This was from August 26, 2017: It must be made illegal on “social media” to deny service to people who say things that are not illegal to say. Then by coincidence almost exactly a year later, on August 29, 2018, I wrote this: If it’s not illegal to say it then it should be illegal to prevent it from being said. Then on June 10, 2019, I wrote this: If it’s not illegal to say it then it should be illegal to stop it from being said. On July 29, I wrote another on the same subject, under the title: Twitter too. That was followed two days later with this: There is a constituency on the right for forcing media tech giants to become even-handed.
And now I will say it again. This is the problem. The people who run Facebook, Twitter and Google are some of the most powerful people I know. Although there is no doubt about their sincerity in trying to make a ton of money, more to the point is that there is even less doubt about their relentless efforts in also doing all they can to suppress opinions on the right side of the political divide they do not agree with. It would not make any difference which side of the politics they happened to be on in seeing a fault in their program, but in this case they happen to be on the left, and of their intentions there is not the slightest doubt. As in every institution of the left, if you disagree with what they think, they will do what they can to prevent you from putting your views into the public arena. I am at a loss that anyone who believes in free speech should not see this point. If it is some form of misguided right to private property, then I cannot even begin to see the point. Property is regulated at every turn while suppression of free speech is the primary means to wipe out our freedoms in general.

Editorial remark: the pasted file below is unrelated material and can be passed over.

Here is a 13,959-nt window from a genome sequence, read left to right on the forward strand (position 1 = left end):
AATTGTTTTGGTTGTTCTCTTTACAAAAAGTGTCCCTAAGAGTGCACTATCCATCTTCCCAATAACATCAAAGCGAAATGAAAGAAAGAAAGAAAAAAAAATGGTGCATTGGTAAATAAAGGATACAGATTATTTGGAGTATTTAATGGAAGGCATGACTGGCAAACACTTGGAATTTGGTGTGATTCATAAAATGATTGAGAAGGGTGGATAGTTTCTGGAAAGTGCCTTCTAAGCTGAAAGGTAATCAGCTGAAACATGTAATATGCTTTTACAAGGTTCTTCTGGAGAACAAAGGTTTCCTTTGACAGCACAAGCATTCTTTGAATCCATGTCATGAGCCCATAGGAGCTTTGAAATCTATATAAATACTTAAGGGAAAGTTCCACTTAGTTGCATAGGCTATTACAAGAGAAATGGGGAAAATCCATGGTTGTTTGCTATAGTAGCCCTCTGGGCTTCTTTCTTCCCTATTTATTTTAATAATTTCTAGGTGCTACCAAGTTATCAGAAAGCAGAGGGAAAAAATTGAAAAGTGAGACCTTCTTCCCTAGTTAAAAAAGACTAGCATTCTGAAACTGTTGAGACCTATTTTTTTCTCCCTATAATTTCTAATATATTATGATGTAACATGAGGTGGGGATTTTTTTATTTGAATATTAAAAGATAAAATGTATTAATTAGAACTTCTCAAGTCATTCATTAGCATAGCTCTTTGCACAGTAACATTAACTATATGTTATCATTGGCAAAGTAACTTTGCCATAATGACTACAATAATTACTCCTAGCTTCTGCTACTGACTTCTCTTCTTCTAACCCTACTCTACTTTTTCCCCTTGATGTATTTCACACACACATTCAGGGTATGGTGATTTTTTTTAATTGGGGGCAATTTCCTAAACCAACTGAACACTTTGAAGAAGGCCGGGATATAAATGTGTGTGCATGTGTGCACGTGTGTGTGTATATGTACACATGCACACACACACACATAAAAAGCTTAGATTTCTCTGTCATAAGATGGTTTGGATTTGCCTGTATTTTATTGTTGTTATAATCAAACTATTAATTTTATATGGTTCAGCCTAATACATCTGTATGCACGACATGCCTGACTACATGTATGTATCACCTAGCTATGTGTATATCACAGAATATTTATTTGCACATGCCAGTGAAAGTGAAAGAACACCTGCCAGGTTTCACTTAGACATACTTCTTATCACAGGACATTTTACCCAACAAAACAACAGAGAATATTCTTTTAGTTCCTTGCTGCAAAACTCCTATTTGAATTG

These platforms arose as a promise to connect people up with each other, so millions across the world signed on. And once millions had signed on, it became like the phone company. The service was then not private and individual, but came with the the promise to connect each customer up to their friends and associates. Nor could there be a multiplicity of such businesses if everyone was to be connected to everyone else. Now these same companies, now that they have connected these vast networks, tell us that they will only connect some people, that if they don’t like what you say – legal though it is to say it – they won’t make the connection. They have thus first broken the law by running a publishing house rather than a platform which forbids them to interfere with the speech of those who use their service, and then second, by lying to their customers by misrepresenting the product they originally offered.
I’ll go back to my first post on this: if it’s not illegal to say it, it should be illegal not to transmit what is said. Speaking for myself, I am happy to see some kind of action finally being taken, and it’s not before time.